I absolutely love infographics. How about you? Good ones suck you in and share content in a way that is easy to absorb and make connections. That's why I loved this one from Rintu Biswas from MyTasker. Let me know what you think.
Performance metrics matter. We know this and yet we continue to track things that have little to do with our goals. The better alternative is to make sure that you're measuring progress against the things that matter most to you and your future. Here are four steps to think through that process.
I'm trying to move away from outputs-- such as number of contracts-- and focus more on outcomes. Did I create a connection with a client? Did a client come back after the project to ask more questions or start another task? Would we both want to work together again?
What do you track on a regular basis?
INCREASING BUY-IN BY SHIFTING FROM ROLE-BASED TO ATTITUDE-BASED EMPLOYEE ENGAGEMENT
Gaining buy-in is something we often treat like a "check the box" exercise when, in fact, it's much more complex and costly.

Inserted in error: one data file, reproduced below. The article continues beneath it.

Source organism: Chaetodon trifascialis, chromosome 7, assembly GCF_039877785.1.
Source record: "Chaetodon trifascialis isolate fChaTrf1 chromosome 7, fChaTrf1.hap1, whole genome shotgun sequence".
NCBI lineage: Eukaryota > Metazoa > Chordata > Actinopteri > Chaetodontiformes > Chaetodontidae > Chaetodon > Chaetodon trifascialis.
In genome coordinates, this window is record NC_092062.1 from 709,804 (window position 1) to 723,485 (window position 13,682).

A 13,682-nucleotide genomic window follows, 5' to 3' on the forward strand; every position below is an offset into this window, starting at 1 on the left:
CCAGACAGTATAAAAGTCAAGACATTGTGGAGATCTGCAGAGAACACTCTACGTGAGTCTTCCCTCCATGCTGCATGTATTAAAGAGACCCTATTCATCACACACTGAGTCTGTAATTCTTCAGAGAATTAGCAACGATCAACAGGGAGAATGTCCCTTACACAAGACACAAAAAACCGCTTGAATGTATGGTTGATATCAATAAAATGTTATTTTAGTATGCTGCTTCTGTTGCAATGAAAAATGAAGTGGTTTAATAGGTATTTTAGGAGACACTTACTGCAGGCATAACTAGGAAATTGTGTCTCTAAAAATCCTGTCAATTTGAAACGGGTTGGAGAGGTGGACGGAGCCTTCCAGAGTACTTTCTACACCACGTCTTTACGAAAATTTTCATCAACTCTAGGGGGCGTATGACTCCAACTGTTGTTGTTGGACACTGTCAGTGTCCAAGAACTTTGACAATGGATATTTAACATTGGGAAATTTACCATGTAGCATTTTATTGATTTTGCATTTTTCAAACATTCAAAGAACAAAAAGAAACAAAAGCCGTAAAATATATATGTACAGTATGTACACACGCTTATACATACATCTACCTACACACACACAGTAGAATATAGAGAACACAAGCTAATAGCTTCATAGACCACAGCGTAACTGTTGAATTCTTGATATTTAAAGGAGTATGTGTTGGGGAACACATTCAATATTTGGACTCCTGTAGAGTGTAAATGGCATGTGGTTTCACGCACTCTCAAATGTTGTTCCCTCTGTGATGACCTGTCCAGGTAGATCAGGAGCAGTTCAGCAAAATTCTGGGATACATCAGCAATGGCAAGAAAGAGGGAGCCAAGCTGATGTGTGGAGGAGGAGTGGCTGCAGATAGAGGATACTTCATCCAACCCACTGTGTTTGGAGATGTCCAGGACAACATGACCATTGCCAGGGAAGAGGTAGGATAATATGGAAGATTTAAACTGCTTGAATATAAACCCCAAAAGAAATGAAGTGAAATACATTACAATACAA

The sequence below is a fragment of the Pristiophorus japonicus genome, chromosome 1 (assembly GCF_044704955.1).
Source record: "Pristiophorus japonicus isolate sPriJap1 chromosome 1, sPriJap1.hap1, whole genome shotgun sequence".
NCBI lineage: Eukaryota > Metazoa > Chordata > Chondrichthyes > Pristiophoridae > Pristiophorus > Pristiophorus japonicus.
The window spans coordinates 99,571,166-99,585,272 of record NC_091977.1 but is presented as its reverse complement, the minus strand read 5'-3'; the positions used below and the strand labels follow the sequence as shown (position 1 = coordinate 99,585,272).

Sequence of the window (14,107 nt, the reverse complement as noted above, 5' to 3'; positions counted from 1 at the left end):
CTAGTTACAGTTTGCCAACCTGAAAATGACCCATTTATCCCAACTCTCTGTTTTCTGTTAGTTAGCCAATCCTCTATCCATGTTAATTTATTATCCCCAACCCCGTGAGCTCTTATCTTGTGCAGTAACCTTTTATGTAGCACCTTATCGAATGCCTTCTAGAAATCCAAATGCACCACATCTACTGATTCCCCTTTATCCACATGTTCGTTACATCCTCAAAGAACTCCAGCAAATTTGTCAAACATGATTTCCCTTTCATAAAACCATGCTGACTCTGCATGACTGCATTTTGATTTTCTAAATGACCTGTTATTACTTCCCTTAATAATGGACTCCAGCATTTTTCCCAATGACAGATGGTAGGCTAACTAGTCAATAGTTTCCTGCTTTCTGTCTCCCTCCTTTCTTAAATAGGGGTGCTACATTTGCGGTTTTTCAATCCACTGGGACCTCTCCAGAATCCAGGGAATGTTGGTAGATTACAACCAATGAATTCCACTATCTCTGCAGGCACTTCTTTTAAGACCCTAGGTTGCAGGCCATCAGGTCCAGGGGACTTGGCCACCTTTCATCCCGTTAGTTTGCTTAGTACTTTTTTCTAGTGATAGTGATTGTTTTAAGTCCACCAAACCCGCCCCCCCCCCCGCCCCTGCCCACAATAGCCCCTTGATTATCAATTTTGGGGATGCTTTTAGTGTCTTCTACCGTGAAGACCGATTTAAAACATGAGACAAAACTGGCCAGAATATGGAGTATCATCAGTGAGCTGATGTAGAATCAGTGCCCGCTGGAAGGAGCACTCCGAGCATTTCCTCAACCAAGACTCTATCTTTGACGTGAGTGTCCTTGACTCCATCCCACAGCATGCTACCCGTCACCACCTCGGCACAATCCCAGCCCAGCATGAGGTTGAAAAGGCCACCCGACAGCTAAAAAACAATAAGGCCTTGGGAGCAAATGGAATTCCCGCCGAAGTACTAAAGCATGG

Whether you think in terms of effort or dollars or both, what makes some projects so hard is the anticipation of resistance you will meet along the way. But take a breath, get some coffee and consider how you might apply these three things to improve communication and buy-in today.
What’s the end objective? Shift from role-based (project manager, engineer, HR Director, etc) to attitude-based messages to increase buy-in by more precisely addressing each group’s unique concerns and challenges.
How might this shift from role-based to attitude-based outreach work?
Role-based communications is critical when communicating job requirements but is not precise enough to address an individual’s unique perspective of concerns.
To more precisely target outreach efforts, program managers should segment their stakeholder community by creating attitude categories. The matrix above includes two dimensions including 1) perceived program value (high or low) and 2) implementation pace (early adopter, passive supporter, and resistant).
- Refine the categories to mirror the categories of concerns
- Estimate the percentage of staff within the broad stakeholder community that fall into each bucket. This will provide some focus and sense of areas of importance
- Develop messages and outreach opportunities that match the needs of each attitude category
- Roll-out approach, recognizing there will be multiple messages released in parallel